Fonterra is in discussions with Nestlé over its joint venture in Brazil as part of a strategic review of the New Zealand-based dairy giant’s group operations, which also includes the closure of a plant in Australia and an evaluation of its farm network in China.

In a joint statement today (23 May), Auckland-based Fonterra and Nestlé said they had agreed to “review options for the future ownership” of their Dairy Partners Americas (DPA) Brazil joint venture, including a potential sale of the respective stakes in the chilled dairy products operation. A decision on whether to exit will be announced by the end of the year.

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Fonterra, the world’s largest dairy exporter is also reviewing options for its two wholly-owned “farm hubs” in China, and at the same time plans to close its Dennington plant in Australia, putting 98 jobs at risk.

Fonterra, which is listed in both New Zealand and Australia and counts Anchor butter among its brands, made the announcements in conjunction with its third-quarter and nine-month results, which showed a 9% drop in year-to-date profits in terms of “normalised” EBIT to NZD522m (US$338.7m). It also cut its full-year earnings per share forecast for the second time after issuing a profit warning in December. 

EPS are now forecast in a range of 10-15 cents, from the 15-25 cents advised at the end of last year, when Fonterra lowered the outlook from 25 to 35 cents. 

Chief executive Miles Hurrell commented on the review: “These decisions relate to our new strategic direction – in particular, prioritising our New Zealand milk supply and simplifying our global portfolio, which, as we have said previously, requires us to review every part of the business to ensure it meets the needs of the co-op today.

“We’re on-track to share our new strategy in September. In the meantime, we’re getting on and making decisions to reduce complexity and simplify our business so we can focus on where we have competitive advantages.”

While Fonterra is reviewing options for the farms in China, the Asian country remains a “key market” for the company”, it said. 

“We have contributed to China’s dairy industry by developing high quality model farms and showing there is a valuable opportunity for fresh milk in China’s consumer market, and this continues to be an attractive prospect,” Hurrell added. “However, this does not necessarily mean that we need to continue to have large amounts of capital tied up in farming hubs.”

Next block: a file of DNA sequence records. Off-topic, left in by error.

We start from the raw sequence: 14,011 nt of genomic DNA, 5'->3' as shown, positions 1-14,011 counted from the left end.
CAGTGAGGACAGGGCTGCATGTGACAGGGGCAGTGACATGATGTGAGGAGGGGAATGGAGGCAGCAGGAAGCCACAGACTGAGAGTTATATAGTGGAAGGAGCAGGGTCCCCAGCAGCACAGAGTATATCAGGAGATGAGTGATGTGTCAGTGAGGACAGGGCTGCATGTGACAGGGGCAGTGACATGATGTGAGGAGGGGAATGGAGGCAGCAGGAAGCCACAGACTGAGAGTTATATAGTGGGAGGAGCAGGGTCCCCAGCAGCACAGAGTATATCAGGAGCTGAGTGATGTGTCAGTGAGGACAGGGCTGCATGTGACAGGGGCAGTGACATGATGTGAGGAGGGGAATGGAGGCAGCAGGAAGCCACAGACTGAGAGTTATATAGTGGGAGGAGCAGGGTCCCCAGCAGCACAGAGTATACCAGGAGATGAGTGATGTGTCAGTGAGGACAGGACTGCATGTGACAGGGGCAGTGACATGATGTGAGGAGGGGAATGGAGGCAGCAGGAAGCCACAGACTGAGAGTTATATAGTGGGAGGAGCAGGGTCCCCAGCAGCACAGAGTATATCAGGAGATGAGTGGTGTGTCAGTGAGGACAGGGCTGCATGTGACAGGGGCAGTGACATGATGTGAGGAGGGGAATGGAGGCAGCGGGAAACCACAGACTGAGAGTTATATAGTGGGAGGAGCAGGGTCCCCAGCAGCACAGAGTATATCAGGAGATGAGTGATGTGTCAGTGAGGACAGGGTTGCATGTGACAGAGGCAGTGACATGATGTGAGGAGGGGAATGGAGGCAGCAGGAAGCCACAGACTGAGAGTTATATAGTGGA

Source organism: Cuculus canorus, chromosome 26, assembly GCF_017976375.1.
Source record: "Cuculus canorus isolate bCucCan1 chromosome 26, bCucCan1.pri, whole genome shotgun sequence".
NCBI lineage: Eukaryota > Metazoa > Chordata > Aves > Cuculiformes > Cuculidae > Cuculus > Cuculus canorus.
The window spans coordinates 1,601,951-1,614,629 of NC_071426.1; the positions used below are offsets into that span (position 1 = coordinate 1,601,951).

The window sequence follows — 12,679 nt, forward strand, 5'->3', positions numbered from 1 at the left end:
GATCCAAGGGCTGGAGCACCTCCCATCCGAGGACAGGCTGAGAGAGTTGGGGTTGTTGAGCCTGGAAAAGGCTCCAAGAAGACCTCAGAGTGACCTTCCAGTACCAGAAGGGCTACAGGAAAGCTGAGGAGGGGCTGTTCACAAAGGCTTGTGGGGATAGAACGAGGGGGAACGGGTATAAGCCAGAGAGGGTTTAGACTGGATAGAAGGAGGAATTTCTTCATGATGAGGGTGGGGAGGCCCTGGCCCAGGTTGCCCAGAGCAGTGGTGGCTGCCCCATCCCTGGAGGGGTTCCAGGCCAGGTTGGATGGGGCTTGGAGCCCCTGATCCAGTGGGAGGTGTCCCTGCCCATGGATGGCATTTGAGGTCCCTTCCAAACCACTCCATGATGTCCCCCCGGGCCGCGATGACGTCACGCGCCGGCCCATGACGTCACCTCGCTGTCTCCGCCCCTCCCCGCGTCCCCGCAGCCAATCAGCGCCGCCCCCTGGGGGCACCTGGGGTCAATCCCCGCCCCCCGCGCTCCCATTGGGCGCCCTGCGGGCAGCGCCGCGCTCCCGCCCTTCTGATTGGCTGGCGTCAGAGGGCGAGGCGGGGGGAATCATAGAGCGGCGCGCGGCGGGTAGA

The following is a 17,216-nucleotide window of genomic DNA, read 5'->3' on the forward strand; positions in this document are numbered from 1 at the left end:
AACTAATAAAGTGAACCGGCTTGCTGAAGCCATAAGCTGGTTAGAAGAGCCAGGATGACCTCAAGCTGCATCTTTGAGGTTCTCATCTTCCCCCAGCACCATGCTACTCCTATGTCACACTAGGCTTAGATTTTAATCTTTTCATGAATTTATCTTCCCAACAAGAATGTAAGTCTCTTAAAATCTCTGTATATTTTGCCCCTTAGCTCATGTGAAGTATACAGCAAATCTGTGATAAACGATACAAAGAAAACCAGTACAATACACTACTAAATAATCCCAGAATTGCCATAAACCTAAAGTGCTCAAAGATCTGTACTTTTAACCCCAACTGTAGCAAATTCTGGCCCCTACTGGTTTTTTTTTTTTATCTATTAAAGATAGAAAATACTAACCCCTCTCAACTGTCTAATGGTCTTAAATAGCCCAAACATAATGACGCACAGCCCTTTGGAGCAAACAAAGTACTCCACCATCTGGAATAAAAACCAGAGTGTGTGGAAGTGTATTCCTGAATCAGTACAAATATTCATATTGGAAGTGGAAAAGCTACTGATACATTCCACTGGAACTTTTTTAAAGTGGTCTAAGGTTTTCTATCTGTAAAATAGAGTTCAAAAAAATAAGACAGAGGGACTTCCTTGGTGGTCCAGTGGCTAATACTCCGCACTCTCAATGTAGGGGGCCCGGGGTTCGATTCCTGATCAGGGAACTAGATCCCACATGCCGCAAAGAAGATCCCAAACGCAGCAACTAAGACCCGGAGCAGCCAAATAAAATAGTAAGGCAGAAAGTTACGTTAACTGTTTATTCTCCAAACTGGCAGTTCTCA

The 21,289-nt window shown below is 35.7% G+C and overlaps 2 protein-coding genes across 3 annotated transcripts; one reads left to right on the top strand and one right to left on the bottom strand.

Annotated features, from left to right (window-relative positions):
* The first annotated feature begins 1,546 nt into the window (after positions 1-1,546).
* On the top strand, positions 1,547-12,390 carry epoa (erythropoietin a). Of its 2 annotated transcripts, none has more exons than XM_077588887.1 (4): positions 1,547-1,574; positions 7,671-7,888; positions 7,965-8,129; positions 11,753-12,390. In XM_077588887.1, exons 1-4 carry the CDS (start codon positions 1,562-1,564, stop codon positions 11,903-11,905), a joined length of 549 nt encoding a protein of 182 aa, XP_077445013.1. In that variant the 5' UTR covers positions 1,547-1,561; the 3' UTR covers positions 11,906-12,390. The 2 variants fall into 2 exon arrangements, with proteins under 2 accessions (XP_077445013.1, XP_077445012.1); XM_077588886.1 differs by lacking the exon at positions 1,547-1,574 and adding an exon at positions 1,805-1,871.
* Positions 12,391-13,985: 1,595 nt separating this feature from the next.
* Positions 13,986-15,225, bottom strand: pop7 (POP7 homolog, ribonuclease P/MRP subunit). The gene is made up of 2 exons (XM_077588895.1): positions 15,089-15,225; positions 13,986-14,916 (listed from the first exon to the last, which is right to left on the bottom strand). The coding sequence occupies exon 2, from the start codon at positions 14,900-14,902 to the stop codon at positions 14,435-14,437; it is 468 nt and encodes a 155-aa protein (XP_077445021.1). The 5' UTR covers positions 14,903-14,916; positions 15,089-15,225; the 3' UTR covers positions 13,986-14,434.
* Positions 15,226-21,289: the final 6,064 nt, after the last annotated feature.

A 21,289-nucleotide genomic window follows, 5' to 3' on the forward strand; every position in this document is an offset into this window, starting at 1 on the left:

The decision to close the plant in Dennington relates to the trading environment in Australia’s ingredients market, which has been hit by a drought and “other significant changes”. Fonterra said this means there is “excess manufacturing capacity in the Australian dairy industry”.     

Hurrell added: “This is not a one-off for this season, it’s the new norm for the Australian dairy industry and we need to adapt. We need to get the most value from every drop of our farmers’ milk and, with the reduced milk pool in Australia, we must put it into our highest-returning products and most efficient assets.”

The CEO said the “benefits” of the strategic review will “take time” to flow into Fonterra’s financial results, which today showed a meagre 1% increase in year-to-date revenues to NZD15bn. Reported EBIT was up more than 700% to NZD386m. 

The strategic announcements made today are the latest among a number of business adjustments after Fonterra posted its first ever annual loss in 2018. Earlier this month, the co-op completed of the sale of its Tip Top ice cream brand to Froneri, a joint venture between Nestlé and private-equity firm PAI Partners.

And in March, the company said it had offloaded its interest in a Venezuelan consumer joint venture, Corporacíon Inlaca, to international food business Mirona. It also said the company plans to sell its 50% stake in DFE Pharma, another joint operation between Fonterra and European dairy group FrieslandCampina.  

A collaboration with China-based infant-formula maker Beingmate Baby & Child Food Co. is also at risk after Fonterra took back full control of a joint venture plant in Darnum, Australia, following a troubled relationship with the Chinese firm, which has struggled to get out of the red. While speculation in the media suggests the New Zealand co-op is planning an exit, it still retains an 18.8% stake. 

As the year kicked-off, Fonterra also announced it was selling its livestock division to New Zealand-based Carrfields Livestock.

Meanwhile, investors took a mixed view of today’s multiple announcements. Fonterra’s shares closed down 0.5% in Sydney at AUD3.94 (US$2.70), but ended the day up 0.2% on the New Zealand exchange at NZD4.22.